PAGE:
Many of your stories can also invite the charge of being “un-Islamic” because they are derived from Hindu and Buddhist sources and portray non-Muslim situations and characters. Did you ever come under attack for writing those stories?
No, because the mullahs generally do not read books. They do not know what is being written in literature until somebody tells them. However, once a Jamat-e-Islami paper criticised my work for dealing with the “un-Islamic” concept of transmigration of souls. But fortunately nobody picked up the issue and the controversy died down.
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Kamila Shamsie On Intizar Hussain’s Novel, Basti
Reimagining the Intimate Sweep of History
February 5, 2016 By Kamila Shamsie
When did I first hear about Intizar Hussain’s Basti? I can’t possibly answer that. Even for someone who grew up reading English almost exclusively it was impossible not to know that Basti was one of the great novels of Pakistan. It was on my “must read” list for years but the stuttering slowness of my Urdu reading meant that it was only when the English translation arrived on my doorstep a few months ago that I actually sat down with both Urdu original and English translation side by side, and plunged in.
How strange to discover it started in the days of the Raj! I’d always thought of it as a novel about 1971. But it was that too. How was such a thing possible? How could any novel, let alone such a slim volume, carry within it the story of both Partitions—that of 1947 as well as 1971—without becoming entirely weighed down? But of course, I quickly remembered as I read on, it is the particular genius of the greatest of writers to find ways to change our concept of what a novel can do between its bindings. Such a writer is Intizar Hussain; such a novel is Basti.
Basti, a word which might refer equally to a group of houses or a sprawling metropolis, works beautifully as a title for a novel that is vast and yet concentrated on the life of an individual, Zakir, who starts as a boy in British India, is a young man in East and West Pakistan and approaches middle-age when his already truncated nation is further truncated into simply the Islamic Republic of Pakistan. Summarizing the events of Zakir’s life is a difficult business—he is precisely that character which creative writing teachers warn their students against writing: he drifts through the world, existing more in thought than deed, almost entirely passive. Of course, the wise creative writing teacher would tell students that there is only one rule of writing: if it works, do it. It works.
But why does it work? This is the more difficult question to answer but it must start with the language of the text which sets the story up as both creation myth and prelude to the Fall of Man. Here is Frances Pritchett’s translation:
When the world was still all new, when the sky was fresh and the earth not yet soiled, when trees breathed through the centuries and ages spoke in the voices of birds, how astonished he was, looking all around, that everything was so new, and yet looked so old.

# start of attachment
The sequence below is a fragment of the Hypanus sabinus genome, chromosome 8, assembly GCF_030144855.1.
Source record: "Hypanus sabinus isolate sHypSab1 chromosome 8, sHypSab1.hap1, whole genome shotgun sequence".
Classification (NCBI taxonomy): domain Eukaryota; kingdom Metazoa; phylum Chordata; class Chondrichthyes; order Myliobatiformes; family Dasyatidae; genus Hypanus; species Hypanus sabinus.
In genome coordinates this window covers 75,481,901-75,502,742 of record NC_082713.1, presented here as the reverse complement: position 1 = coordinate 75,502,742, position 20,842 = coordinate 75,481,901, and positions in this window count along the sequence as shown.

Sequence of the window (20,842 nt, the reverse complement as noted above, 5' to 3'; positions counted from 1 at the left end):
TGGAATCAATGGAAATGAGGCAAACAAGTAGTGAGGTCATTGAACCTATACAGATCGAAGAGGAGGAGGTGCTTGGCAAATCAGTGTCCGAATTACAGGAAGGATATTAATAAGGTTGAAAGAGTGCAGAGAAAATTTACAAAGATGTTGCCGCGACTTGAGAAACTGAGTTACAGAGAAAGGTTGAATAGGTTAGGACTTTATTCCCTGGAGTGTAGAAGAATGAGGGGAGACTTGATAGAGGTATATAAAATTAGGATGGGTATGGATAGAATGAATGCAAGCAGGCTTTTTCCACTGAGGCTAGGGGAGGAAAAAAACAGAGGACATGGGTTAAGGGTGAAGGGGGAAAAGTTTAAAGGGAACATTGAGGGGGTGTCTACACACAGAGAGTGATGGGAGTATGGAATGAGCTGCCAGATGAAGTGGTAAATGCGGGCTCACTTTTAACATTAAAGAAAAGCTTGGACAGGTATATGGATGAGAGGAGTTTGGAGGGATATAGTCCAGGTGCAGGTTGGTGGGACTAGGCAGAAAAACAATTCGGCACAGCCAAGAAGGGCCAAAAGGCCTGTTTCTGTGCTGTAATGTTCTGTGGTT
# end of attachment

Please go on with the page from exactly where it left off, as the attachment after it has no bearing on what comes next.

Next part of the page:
It is in no way a criticism of Pritchett to say that the translation successfully conveys tone and meaning without matching the music of Intizar Hussain’s original.
So, here we are in a prelapsarian world—this is both Zakir’s childhood, the world of innocence, and the world of unpartitioned India in which the boy runs between Bhagat-ji, who is Hindu, and his own father, who is a Muslim scholar, and collects fantastic stories from both about the world’s creation. One tells him the earth rests on the head of an elephant which stands on a tortoise. The other tells him no, the earth rests on the horn of a cow which stands on a fish. Zakir gathers up the stories, and finds no contradiction, only an expansion of his image of the world. This is all Hussain needs to do to signal to us how much will be lost later when Zakir’s family migrates to Pakistan at the time of its creation and leaves behind the multi-religious world in which he grows up. No polemic about plurality is necessary.
It isn’t, of course, a particularly rare novelist who uses story and image to convey an idea—where Hussain’s genius comes through is both in the evocative language of the stories and, later in the book, in the unexpected echo of that beginning. Here is Zakir, considering the earliest days of Pakistan’s existence:
When Pakistan was still all new, when the sky of Pakistan was fresh like the sky of Rupnagar, and the earth was not yet soiled.
[ . . . ]
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Badal By Intizar Hussain
Intizar Hussain in conversation with Asif Farrukhi at Jashn-e-Rekhta-2015
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The Wrong Bus, by Intizar Hussain
The following is excerpted from Intizar Hussain’s story “Humsafar,” newly translated by Basharat Peer http://lithub.com/the-wrong-bus-by-intizar-hussain/
2013 English publication of Basti, from NYRB